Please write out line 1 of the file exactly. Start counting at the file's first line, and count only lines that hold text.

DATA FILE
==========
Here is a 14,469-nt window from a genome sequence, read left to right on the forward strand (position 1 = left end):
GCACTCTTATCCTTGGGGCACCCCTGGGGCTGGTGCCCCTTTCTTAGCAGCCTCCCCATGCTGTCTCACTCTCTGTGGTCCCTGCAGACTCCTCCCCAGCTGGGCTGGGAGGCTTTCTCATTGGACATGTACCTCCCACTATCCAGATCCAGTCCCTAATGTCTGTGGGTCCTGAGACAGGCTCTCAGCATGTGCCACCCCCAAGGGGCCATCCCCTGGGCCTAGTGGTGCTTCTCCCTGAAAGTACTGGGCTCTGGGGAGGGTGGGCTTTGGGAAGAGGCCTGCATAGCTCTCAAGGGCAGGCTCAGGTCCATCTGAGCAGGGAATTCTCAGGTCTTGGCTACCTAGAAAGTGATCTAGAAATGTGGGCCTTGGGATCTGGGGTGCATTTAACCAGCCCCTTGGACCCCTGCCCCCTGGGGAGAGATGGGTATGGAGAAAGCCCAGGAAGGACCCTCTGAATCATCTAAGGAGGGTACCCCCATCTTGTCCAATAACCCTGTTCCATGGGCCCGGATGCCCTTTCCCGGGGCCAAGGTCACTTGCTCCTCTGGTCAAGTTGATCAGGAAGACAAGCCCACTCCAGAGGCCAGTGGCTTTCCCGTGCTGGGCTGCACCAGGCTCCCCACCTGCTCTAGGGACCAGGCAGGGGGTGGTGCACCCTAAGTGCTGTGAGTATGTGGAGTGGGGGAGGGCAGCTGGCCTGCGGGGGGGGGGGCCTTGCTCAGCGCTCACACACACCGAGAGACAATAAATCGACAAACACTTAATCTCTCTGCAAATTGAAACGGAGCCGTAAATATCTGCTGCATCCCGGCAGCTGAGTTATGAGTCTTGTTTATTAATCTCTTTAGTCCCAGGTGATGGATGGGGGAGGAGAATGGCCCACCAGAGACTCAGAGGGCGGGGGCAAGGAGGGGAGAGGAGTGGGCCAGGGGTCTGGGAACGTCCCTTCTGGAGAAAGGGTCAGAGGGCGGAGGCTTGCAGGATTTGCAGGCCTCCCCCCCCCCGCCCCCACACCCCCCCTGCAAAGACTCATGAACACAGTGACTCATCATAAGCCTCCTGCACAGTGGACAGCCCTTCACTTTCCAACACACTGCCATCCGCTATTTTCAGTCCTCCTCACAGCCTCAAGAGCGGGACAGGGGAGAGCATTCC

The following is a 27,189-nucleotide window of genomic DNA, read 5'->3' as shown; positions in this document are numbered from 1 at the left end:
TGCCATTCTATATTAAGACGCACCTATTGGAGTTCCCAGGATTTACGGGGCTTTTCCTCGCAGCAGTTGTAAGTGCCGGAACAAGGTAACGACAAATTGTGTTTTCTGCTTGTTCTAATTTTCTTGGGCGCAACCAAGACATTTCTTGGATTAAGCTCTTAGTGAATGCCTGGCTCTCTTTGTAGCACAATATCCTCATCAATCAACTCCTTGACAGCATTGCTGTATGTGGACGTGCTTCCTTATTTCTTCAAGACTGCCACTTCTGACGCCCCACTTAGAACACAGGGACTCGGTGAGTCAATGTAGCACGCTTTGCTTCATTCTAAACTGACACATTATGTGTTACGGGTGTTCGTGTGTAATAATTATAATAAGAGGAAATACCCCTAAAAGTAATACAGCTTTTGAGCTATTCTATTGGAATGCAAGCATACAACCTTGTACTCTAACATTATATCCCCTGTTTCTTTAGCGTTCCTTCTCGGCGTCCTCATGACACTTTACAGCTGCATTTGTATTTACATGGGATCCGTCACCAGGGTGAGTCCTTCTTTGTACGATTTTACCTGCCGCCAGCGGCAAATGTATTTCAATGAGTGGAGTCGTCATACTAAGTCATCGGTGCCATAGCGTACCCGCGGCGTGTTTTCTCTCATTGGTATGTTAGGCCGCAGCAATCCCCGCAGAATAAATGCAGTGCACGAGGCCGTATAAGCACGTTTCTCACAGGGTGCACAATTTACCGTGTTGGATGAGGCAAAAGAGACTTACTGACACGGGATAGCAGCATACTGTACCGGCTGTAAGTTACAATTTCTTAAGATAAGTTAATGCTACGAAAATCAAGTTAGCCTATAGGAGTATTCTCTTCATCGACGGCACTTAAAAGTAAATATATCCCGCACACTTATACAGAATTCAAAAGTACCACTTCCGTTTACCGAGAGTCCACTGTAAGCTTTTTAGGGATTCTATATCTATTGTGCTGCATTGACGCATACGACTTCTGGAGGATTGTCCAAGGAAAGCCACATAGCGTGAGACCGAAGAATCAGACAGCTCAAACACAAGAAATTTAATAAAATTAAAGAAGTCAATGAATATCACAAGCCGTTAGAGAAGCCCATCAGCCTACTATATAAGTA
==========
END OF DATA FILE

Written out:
Here is a 14,469-nt window from a genome sequence, read left to right on the forward strand (position 1 = left end):